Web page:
My mistress’ eyes are nothing like the sun;
Coral is far more red than her lips’ red;
If snow be white, why then her breasts are dun;
If hairs be wires, black wires grow on her head.
I have seen roses damask’d, red and white,
But no such roses see I in her cheeks;
And in some perfumes is there more delight
Than in the breath that from my mistress reeks.
I love to hear her speak, yet well I know
That music hath a far more pleasing sound;
I grant I never saw a goddess go;
My mistress, when she walks, treads on the ground:
And yet, by heaven, I think my love as rare
As any she belied with false compare.
William Shakespeare (1564-1616) was a playwright, poet and actor from Stratford-upon-Avon, England and is commonly considered to be one of the greatest writers of all time and certainly the greatest dramatist in the English language. One cannot have a proper grasp of English literature without having studied him to some degree. Today, he is most remembered for his plays, which is understandable. However, he was also a great poet and “Sonnet 130”, a poem about his lover Ann is a prime example of his talent in this field.
In this poem he completely overturns the conventions of the sonnet. This is because often in sonnets, when a lover is being depicted, the poet takes beautiful phenomena, such as the sky, and compares them to a certain part of their love’s body, say the eyes. But in Sonnet 130, Shakespeare does something rather different, as can be seen from the very first line, “My mistress’ eyes are nothing like the sun”. Instead of drawing a complimentary comparison between the sun and his mistress’s eyes, so as to suggest how attractive he thinks they are, he draws a derogatory contrast, suggesting he does not find her eyes all that visually appealing.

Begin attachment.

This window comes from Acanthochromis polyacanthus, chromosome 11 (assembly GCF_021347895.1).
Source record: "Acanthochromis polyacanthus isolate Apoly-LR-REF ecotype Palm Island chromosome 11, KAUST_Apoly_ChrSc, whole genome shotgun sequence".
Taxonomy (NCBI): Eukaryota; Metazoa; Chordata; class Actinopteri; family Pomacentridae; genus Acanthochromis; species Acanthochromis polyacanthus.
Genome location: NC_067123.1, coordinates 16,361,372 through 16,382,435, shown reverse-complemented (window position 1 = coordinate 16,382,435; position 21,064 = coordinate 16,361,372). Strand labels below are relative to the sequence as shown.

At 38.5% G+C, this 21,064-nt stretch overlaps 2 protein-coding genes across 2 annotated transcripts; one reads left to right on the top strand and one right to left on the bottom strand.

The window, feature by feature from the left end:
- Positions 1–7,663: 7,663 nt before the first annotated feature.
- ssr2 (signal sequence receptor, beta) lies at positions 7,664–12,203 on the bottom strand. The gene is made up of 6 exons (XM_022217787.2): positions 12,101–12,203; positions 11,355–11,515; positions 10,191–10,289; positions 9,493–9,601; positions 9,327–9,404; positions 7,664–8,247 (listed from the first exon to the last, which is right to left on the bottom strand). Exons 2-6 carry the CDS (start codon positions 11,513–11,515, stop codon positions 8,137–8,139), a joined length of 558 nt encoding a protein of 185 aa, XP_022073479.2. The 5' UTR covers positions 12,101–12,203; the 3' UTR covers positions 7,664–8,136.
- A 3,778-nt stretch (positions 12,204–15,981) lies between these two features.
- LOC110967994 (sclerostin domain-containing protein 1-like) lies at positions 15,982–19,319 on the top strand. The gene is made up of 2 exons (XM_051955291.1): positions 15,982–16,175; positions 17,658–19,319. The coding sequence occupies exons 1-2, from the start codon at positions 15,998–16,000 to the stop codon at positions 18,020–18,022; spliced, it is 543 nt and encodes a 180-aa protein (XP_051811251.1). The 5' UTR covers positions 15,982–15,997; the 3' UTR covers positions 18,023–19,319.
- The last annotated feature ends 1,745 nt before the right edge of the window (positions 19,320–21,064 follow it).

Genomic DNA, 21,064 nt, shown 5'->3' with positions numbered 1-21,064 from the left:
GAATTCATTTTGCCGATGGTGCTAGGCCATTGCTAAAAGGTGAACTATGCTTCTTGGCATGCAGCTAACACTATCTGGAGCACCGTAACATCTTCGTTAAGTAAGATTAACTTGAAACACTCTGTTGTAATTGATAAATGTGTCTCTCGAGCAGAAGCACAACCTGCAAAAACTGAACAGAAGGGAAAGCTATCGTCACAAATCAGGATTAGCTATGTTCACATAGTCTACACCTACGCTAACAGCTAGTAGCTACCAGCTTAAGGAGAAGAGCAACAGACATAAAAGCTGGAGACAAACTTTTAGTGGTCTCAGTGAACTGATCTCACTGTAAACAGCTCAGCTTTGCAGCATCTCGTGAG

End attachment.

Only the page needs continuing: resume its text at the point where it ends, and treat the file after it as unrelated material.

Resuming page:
He then continues along this line of scrutiny regarding the appearance of his mistress. On line four, for instance, he says, “If snow be white, why then her breasts are dun”. Here he takes the stunning whiteness of snow and then sets it up as a contrast to the colour of his wife’s chest, which is dun, or a brownish-grey. This is again an uncomplimentary thing to point out, because in the sixteenth and seventeenth century it was considered an attractive trait to have pale skin, since it was a sign of wealth – you didn’t have to work outside under the tanning rays of the sun to feed and shelter yourself and your family. To be dun was therefore considered unattractive, since it meant you did have to do manual labour outside.
Moreover, he doesn’t only insult his mistress looks, about which he illustrates he has no illusions about. He also informs us of the odour which protrudes from her mouth, “in some perfumes is there more delight/ Than in the breath that from my mistress reeks.” By the last lines of the poem, Shakespeare has not only insulted her looks, but her breath, her voice and even the clumsy manner of her walk. However, he redeems the seeming distinct lack of passion in the poem so far with the last rhyming couplets, suggesting that the love he has for his mistress is just as rare as all the other relationships in which idealising comparisons are made so as to communicate how much a person loves their other half. Shakespeare thereby pokes fun at other poets who so often do this in their poetry, whilst also expressing a love for his mistress which goes far deeper than outward appearances.
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